According to Dr Javad Hekmat-Panah, a neurologist from University of Chicago, doctors may soon need to watch when they term a patient “elderly”. Dr. Hekmat-Panah feels that that this term is anachronistic and possibly offensive just as words like “idiot” or “imbecile” is. He has written an opinion piece in the latest episode of the British Medical Journal (BMJ) emphasizing his point.
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According to Dr. Hekmat-Panah most people who visit doctors these days are over 65 and they face a wide range of health conditions. He writes, “[It – the term elderly] offers no useful information about any of this. In medicine it can evoke false ideas about the person being described as elderly in the listener’s mind, introduce unfair social biases and generalisations, and generate ill conceived policies.”
Dr. Hekmat-Panah feels that aging is not a disease per se and this term marks out the older individuals from other patients. He writes, “Aging is not a disease, it is a progressive biological change and there may be vast differences in the health of people who are aged 65 and over. One older patient may not be able to tolerate a medical treatment because of accumulated comorbidities, but another of the same age without comorbidities may easily do so.”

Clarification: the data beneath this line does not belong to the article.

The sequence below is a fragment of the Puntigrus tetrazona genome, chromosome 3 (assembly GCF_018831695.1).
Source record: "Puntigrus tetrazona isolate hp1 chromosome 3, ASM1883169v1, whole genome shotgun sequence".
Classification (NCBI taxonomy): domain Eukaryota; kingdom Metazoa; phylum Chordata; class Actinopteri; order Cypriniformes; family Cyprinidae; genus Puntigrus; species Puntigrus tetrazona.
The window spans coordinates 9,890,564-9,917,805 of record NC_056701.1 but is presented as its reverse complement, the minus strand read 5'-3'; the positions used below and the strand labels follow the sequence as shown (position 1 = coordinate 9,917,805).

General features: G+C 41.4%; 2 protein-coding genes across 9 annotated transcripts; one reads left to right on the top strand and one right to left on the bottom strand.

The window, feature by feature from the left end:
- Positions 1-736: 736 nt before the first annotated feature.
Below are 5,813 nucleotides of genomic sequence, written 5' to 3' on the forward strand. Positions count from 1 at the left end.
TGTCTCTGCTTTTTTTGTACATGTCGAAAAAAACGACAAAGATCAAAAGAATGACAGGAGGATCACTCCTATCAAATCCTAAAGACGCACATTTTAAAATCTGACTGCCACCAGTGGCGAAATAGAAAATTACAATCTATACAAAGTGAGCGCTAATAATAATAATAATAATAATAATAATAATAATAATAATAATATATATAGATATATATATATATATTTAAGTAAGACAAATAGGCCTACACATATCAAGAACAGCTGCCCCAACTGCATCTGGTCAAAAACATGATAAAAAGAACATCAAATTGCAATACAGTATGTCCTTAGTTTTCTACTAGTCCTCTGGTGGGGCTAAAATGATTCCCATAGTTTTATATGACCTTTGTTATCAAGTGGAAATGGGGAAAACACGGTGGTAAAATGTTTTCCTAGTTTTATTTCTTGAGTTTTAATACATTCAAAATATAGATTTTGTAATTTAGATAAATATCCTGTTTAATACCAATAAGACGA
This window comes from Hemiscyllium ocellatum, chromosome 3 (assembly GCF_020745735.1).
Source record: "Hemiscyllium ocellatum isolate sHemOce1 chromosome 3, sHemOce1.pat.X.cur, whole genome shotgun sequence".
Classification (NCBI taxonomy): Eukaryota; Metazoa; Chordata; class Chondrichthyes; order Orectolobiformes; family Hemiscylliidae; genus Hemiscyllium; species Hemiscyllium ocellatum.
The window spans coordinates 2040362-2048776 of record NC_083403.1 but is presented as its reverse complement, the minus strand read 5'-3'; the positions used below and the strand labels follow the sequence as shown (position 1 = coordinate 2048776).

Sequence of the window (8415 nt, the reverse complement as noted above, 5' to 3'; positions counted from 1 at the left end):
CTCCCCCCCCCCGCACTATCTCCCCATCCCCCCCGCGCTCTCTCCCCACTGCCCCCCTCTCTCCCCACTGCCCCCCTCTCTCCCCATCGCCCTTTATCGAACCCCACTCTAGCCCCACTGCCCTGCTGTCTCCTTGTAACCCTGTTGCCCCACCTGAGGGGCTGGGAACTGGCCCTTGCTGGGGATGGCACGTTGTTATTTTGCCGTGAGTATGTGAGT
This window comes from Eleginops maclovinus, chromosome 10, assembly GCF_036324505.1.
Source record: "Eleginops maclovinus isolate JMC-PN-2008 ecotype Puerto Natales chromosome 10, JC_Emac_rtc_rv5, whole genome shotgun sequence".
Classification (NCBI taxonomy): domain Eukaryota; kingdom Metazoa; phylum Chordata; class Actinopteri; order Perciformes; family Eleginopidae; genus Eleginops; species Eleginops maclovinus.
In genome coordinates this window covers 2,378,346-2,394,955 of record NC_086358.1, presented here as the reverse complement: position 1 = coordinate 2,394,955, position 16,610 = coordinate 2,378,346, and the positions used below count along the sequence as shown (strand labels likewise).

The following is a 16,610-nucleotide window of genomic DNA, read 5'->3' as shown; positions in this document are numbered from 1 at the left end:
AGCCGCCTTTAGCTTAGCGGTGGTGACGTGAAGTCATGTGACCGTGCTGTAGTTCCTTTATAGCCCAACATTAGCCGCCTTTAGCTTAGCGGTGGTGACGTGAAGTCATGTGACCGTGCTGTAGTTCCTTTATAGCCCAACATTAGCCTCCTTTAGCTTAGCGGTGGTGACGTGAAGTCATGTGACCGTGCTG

He said calling someone “elderly” violates their human rights and also is against the principles of medicine. He explains that in some cultures the term elderly refers to “over 65” while in others it is post retirement which might be lower. He added that medicine is a biological science and the terminology needs to be consistent worldwide. With aging this consistency is absent and there is ambiguity. He pointed out that people retire later these days and also enjoy good health long after their retirement or after they turn 65. This means that the need for labelling them as “elderly” to conjure up an image of an old, inform and frail individual is unwarranted.
He writes, “We are not born with biases; they are attitudes or behaviors that we acquire. Once formed, however, these attitudes can remain hidden within us like a disease. Unless we diagnose these biases and make an effort to excise them, they can erupt later on.”
He signs off, “My suggestion that we avoid the term elderly in medicine goes beyond the word itself to encompass all that it connotes: stereotypes, unwarranted impressions, and bias. This is essentially a human rights issue. Medicine is the science and art of individualised communication, evaluation, recommendation, and treatment. Each patient has the right to be treated as an individual, according to medical standards based on their specific age, general condition, and comorbidities. To label everyone above a certain age as elderly and to treat them identically defies this principle, which should be at the heart of medicine.”